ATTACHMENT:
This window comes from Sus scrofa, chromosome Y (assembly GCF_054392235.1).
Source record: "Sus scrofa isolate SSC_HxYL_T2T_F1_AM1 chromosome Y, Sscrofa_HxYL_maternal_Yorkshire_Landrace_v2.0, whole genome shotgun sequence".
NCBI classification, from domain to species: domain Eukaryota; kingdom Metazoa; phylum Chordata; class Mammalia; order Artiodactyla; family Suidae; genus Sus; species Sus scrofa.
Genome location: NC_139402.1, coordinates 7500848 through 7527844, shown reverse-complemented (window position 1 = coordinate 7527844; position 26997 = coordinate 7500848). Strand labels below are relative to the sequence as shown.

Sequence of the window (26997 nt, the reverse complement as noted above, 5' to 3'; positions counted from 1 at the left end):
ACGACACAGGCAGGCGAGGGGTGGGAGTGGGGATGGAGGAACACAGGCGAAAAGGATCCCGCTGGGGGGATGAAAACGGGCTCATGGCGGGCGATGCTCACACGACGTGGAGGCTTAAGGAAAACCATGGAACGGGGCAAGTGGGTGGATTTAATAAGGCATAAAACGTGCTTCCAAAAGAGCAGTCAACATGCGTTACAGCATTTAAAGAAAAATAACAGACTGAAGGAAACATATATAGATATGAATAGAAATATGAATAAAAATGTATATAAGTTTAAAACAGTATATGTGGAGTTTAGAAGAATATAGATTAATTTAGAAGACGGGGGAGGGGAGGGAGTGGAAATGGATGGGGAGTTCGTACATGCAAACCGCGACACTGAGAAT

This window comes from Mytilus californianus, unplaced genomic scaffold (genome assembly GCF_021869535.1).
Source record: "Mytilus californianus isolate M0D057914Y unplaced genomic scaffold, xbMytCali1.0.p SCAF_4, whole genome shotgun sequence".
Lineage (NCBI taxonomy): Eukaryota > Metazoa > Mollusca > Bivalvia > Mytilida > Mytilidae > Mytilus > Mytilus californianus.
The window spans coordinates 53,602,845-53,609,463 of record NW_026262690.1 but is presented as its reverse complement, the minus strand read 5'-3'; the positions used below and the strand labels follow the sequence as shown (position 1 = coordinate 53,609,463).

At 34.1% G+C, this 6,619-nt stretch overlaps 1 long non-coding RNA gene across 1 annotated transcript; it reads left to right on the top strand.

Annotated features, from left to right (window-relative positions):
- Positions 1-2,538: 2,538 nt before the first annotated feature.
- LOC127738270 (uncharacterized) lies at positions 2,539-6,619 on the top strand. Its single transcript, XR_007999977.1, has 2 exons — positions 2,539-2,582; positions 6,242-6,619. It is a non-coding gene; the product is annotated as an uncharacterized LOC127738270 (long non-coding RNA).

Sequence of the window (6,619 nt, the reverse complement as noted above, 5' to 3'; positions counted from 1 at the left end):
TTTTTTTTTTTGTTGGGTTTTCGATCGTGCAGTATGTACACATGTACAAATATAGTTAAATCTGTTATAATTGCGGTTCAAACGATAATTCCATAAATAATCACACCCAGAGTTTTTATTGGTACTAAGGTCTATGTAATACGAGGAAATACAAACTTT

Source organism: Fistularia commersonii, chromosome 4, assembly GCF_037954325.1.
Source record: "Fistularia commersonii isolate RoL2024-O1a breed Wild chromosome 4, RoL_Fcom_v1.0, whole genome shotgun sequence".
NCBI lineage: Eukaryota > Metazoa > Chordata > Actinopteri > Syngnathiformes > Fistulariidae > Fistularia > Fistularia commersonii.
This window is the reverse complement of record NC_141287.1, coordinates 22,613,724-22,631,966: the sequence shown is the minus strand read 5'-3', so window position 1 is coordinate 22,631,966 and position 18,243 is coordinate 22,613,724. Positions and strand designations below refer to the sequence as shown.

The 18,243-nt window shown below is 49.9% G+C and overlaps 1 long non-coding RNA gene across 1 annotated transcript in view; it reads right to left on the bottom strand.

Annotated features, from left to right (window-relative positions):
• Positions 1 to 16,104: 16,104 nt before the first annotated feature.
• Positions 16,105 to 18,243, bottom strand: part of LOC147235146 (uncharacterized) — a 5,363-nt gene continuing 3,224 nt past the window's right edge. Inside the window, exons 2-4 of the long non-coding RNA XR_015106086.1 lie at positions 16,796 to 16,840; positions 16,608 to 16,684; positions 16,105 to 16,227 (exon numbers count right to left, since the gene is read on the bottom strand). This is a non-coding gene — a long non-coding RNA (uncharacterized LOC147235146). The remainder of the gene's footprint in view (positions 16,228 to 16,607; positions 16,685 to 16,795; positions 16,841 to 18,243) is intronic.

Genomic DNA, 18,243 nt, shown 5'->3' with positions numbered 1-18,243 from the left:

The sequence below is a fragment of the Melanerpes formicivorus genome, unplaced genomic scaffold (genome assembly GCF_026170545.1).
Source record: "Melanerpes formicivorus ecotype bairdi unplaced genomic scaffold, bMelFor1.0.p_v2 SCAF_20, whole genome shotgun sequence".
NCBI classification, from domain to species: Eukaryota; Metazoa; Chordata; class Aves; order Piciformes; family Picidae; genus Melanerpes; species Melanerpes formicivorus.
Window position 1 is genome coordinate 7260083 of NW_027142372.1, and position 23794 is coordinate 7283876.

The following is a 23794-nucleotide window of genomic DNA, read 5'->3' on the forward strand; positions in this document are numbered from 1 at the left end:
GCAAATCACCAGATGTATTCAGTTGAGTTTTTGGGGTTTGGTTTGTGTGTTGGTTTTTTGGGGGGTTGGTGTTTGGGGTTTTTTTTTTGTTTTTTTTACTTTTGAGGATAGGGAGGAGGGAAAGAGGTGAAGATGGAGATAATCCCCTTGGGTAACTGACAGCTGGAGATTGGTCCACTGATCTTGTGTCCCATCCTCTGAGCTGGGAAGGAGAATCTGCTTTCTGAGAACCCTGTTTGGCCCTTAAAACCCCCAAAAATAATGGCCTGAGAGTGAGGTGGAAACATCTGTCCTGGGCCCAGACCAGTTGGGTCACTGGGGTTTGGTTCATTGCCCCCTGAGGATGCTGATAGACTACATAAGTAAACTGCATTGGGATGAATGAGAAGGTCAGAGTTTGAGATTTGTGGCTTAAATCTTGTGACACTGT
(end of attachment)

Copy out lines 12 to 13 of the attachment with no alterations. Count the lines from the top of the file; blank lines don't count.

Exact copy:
Annotated features, from left to right (window-relative positions):
- Positions 1-2,538: 2,538 nt before the first annotated feature.